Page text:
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davewerden

Mouthpieces for Medium-Shank Euphoniums

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For a very long time Besson (or Boosey & Hawkes) made the "gold standard" for euphoniums. Until 1974, Besson used a medium-sized receiver for the mouthpiece. This is midway in size between the small (tenor-trombone-size) mouthpiece shank and the large (bass-trombone-size) shank. It is sometimes called the "European euphonium" shank. As far as I know, trombones never used that size. Today, most makers of gold-standard euphoniums, and many makers of student-level euphoniums, use a bass-trombone-size receiver. At least one euphonium maker (Willson) has a model that requires the European euphonium shank.

Because this medium shank is relatively rare, it is difficult to find a mouthpiece that fits. I have compiled a list of mouthpieces available in the medium shank, and it is not a very large list. The list of large shank mouthpieces is 4-5 times as long.

One option that may work for a medium-shank euphonium is to use a large-shank mouthpiece and have a repair shop use a lathe to narrow the shank enough to fit. I had that done when I was in college. I need a Bach 5GB on my Besson euphonium, but it was not available (and still is not). I purchased a large shank model and took it to the shop's back room, where in a few minutes they had fitted it to my horn. The shop did not narrow the entire shank, but only went far enough so that it would fit the receiver. Attached is a photo of the mouthpiece (sorry about the tarnish - it doesn't get out much these days!). All that is required is that the mouthpiece have a thick-enough shank wall so that the material can be removed safely.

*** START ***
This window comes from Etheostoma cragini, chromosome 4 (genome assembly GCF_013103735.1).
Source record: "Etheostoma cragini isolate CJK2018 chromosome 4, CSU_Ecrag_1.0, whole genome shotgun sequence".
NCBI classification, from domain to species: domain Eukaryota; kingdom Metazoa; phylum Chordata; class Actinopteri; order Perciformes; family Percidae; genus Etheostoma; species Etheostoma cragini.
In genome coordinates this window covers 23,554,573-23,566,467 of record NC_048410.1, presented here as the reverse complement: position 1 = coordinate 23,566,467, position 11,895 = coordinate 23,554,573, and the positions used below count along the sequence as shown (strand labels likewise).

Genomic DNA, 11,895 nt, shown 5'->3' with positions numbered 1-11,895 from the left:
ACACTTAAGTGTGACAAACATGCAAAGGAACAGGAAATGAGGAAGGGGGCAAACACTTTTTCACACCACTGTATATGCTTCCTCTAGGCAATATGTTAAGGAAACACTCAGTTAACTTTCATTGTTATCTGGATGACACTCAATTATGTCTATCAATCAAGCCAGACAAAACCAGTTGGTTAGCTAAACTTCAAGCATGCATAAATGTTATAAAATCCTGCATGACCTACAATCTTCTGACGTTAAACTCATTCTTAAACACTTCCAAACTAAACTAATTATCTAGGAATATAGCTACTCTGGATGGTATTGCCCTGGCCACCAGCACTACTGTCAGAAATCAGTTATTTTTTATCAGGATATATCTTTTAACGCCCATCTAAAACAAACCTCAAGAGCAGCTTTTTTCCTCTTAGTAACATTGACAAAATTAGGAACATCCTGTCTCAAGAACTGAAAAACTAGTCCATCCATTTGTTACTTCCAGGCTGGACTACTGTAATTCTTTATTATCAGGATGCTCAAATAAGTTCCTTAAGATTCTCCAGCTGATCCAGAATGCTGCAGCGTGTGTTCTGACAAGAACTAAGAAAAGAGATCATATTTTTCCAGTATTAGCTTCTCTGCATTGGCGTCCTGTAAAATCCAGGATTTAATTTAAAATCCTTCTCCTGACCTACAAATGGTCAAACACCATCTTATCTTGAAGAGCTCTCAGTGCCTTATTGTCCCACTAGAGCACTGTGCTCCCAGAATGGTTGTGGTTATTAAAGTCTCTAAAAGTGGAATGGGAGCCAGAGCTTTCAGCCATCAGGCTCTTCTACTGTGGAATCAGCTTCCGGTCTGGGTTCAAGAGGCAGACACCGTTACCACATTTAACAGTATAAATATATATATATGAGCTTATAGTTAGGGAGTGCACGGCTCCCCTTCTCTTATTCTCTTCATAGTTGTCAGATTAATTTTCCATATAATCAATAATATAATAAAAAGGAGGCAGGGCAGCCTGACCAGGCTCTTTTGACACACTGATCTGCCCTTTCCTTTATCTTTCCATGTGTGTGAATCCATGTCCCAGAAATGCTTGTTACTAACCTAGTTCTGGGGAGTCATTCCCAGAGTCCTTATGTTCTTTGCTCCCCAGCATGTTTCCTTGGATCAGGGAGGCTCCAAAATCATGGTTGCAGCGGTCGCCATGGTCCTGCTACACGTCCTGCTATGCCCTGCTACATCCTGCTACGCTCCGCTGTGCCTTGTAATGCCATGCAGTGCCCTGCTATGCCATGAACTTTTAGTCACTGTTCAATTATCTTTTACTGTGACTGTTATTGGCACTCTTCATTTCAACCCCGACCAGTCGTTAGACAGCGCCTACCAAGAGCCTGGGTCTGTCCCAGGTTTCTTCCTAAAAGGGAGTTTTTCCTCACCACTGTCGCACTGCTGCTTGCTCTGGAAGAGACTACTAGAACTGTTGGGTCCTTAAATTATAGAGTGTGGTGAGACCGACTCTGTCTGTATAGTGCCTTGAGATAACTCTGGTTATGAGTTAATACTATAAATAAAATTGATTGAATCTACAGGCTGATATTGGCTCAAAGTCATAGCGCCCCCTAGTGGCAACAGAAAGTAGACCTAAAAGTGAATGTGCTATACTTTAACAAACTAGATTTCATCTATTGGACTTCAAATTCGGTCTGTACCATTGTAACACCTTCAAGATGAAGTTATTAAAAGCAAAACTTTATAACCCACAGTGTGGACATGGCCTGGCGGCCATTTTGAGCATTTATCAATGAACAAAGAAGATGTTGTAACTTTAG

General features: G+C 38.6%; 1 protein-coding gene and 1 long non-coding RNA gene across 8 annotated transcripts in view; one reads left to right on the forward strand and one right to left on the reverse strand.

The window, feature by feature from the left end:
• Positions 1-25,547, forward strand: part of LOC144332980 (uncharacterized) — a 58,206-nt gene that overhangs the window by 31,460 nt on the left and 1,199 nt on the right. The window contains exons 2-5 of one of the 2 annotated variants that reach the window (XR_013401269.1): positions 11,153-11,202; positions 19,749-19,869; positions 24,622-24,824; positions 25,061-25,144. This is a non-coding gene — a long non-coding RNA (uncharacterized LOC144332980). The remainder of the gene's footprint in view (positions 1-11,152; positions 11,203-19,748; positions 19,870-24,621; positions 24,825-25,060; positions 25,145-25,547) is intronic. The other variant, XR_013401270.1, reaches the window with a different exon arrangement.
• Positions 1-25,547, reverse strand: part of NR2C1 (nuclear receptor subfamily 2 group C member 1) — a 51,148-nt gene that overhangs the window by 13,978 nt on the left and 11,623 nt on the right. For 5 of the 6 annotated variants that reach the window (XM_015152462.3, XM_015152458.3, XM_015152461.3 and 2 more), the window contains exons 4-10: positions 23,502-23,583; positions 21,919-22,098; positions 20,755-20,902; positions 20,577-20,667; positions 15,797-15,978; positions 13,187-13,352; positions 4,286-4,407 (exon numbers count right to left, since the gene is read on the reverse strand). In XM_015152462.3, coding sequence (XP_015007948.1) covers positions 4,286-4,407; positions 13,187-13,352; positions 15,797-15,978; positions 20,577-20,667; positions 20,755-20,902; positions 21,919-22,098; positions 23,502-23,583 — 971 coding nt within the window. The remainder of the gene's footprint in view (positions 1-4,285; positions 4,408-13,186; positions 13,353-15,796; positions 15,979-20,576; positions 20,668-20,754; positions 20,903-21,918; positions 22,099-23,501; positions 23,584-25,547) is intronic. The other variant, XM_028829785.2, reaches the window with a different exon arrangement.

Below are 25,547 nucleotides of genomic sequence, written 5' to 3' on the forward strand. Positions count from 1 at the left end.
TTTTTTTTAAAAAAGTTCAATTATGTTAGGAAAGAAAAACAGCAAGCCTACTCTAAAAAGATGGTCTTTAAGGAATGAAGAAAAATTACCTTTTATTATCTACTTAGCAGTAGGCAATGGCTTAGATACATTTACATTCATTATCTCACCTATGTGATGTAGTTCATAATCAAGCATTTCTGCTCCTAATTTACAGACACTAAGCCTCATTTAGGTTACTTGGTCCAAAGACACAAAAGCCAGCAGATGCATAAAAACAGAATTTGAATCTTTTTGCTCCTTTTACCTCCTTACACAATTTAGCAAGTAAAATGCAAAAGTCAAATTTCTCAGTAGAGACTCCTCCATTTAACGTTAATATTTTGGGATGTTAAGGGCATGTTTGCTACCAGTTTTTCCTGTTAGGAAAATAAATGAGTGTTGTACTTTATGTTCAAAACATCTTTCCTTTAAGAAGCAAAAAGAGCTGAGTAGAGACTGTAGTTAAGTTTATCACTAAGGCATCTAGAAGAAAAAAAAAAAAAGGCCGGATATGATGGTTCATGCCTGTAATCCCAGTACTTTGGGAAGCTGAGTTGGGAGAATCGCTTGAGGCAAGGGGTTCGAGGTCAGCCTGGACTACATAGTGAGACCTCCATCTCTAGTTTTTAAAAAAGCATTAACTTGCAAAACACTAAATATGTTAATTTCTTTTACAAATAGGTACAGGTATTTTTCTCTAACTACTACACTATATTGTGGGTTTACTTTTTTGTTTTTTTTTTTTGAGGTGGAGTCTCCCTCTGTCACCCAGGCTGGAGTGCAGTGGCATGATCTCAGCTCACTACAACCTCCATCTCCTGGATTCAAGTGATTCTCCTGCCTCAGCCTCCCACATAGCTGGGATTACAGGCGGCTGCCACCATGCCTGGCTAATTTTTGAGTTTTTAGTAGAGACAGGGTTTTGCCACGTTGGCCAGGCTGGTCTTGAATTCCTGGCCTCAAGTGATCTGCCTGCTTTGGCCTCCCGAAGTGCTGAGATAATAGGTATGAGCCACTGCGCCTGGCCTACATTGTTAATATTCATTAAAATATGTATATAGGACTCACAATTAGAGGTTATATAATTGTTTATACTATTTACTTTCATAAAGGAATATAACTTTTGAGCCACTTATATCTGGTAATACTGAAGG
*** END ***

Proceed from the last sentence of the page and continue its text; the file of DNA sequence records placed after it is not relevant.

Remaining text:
This would allow you to have an enormous selection of mouthpieces to fit a Willson or older Besson. Another option is to forum member Doug Elliott produce a custom mouthpiece for you. It could have a removable shank so that you could also use it in a bass trombone receiver just by having two shanks.

Some players recommend having a repair shop replace the euphonium's medium receiver with a large receiver. Others say this is not good because it changes the nature of the instrument. I will not wade into that particular argument!
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Comments

  1. bbocaner's Avatar
    Great list! There are some trombones which use that size. A few examples of the old british bass trombone in G, and some older German trombones from a time before shank sizes became standardized were pretty close to this size.
  2. JoCologne's Avatar
    Some years ago I've played an old German Trombone, which did require a "middle-shank" mouthpiece, so-called "Bariton-Schaft" in Germany. It seemed to be a common size in earlier years. Great blog!
  3. Malamute's Avatar
    I have a hawkes & son euphonium date around 1930. it has a kosicup mouthpiece with it which is a bit tatty. does anyone know what size shank I should be looking for please?
  4. davewerden's Avatar
    Quote Originally Posted by Malamute
    I have a hawkes & son euphonium date around 1930. it has a kosicup mouthpiece with it which is a bit tatty. does anyone know what size shank I should be looking for please?
    You would need a medium shank mouthpiece (sometimes called a European shank)